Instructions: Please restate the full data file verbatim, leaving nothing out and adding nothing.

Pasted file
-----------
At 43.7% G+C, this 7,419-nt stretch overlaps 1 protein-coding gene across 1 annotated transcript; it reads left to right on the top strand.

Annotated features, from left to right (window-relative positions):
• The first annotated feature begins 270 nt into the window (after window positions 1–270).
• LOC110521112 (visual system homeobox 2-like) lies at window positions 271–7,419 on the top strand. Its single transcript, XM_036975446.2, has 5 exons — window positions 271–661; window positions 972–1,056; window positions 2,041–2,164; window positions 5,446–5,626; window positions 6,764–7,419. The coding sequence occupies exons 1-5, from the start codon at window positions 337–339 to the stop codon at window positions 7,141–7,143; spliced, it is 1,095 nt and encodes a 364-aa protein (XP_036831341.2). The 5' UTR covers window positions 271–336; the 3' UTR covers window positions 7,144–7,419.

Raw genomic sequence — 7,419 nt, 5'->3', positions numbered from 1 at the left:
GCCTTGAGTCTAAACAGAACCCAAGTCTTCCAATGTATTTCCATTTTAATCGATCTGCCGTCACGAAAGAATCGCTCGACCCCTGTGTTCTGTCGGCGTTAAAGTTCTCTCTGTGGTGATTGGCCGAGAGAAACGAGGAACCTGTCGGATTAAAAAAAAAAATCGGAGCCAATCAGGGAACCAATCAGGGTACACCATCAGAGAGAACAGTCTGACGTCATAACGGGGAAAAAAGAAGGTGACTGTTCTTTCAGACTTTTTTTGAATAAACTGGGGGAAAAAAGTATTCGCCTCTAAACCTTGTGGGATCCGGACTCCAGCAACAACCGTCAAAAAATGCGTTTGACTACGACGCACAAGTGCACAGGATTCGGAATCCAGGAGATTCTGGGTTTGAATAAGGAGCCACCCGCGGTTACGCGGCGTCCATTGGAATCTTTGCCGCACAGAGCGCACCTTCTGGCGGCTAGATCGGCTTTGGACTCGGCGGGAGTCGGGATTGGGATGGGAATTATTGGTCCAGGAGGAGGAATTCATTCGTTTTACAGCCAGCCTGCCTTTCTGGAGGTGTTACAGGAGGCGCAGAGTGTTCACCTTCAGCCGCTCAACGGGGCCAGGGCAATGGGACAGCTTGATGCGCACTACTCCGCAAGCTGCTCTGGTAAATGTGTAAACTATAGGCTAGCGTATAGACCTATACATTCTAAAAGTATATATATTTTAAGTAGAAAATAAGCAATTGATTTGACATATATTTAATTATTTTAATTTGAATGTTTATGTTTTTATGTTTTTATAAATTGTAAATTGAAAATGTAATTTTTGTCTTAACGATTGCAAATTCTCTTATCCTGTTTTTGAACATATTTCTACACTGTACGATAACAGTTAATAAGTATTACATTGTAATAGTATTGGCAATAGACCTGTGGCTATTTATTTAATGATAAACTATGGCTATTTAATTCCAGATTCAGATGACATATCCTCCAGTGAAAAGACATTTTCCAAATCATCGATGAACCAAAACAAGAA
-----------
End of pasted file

At 43.7% G+C, this 7,419-nt stretch overlaps 1 protein-coding gene across 1 annotated transcript; it reads left to right on the top strand.

Annotated features, from left to right (window-relative positions):
• The first annotated feature begins 270 nt into the window (after window positions 1–270).
• LOC110521112 (visual system homeobox 2-like) lies at window positions 271–7,419 on the top strand. Its single transcript, XM_036975446.2, has 5 exons — window positions 271–661; window positions 972–1,056; window positions 2,041–2,164; window positions 5,446–5,626; window positions 6,764–7,419. The coding sequence occupies exons 1-5, from the start codon at window positions 337–339 to the stop codon at window positions 7,141–7,143; spliced, it is 1,095 nt and encodes a 364-aa protein (XP_036831341.2). The 5' UTR covers window positions 271–336; the 3' UTR covers window positions 7,144–7,419.

Raw genomic sequence — 7,419 nt, 5'->3', positions numbered from 1 at the left:
GCCTTGAGTCTAAACAGAACCCAAGTCTTCCAATGTATTTCCATTTTAATCGATCTGCCGTCACGAAAGAATCGCTCGACCCCTGTGTTCTGTCGGCGTTAAAGTTCTCTCTGTGGTGATTGGCCGAGAGAAACGAGGAACCTGTCGGATTAAAAAAAAAAATCGGAGCCAATCAGGGAACCAATCAGGGTACACCATCAGAGAGAACAGTCTGACGTCATAACGGGGAAAAAAGAAGGTGACTGTTCTTTCAGACTTTTTTTGAATAAACTGGGGGAAAAAAGTATTCGCCTCTAAACCTTGTGGGATCCGGACTCCAGCAACAACCGTCAAAAAATGCGTTTGACTACGACGCACAAGTGCACAGGATTCGGAATCCAGGAGATTCTGGGTTTGAATAAGGAGCCACCCGCGGTTACGCGGCGTCCATTGGAATCTTTGCCGCACAGAGCGCACCTTCTGGCGGCTAGATCGGCTTTGGACTCGGCGGGAGTCGGGATTGGGATGGGAATTATTGGTCCAGGAGGAGGAATTCATTCGTTTTACAGCCAGCCTGCCTTTCTGGAGGTGTTACAGGAGGCGCAGAGTGTTCACCTTCAGCCGCTCAACGGGGCCAGGGCAATGGGACAGCTTGATGCGCACTACTCCGCAAGCTGCTCTGGTAAATGTGTAAACTATAGGCTAGCGTATAGACCTATACATTCTAAAAGTATATATATTTTAAGTAGAAAATAAGCAATTGATTTGACATATATTTAATTATTTTAATTTGAATGTTTATGTTTTTATGTTTTTATAAATTGTAAATTGAAAATGTAATTTTTGTCTTAACGATTGCAAATTCTCTTATCCTGTTTTTGAACATATTTCTACACTGTACGATAACAGTTAATAAGTATTACATTGTAATAGTATTGGCAATAGACCTGTGGCTATTTATTTAATGATAAACTATGGCTATTTAATTCCAGATTCAGATGACATATCCTCCAGTGAAAAGACATTTTCCAAATCATCGATGAACCAAAACAAGAA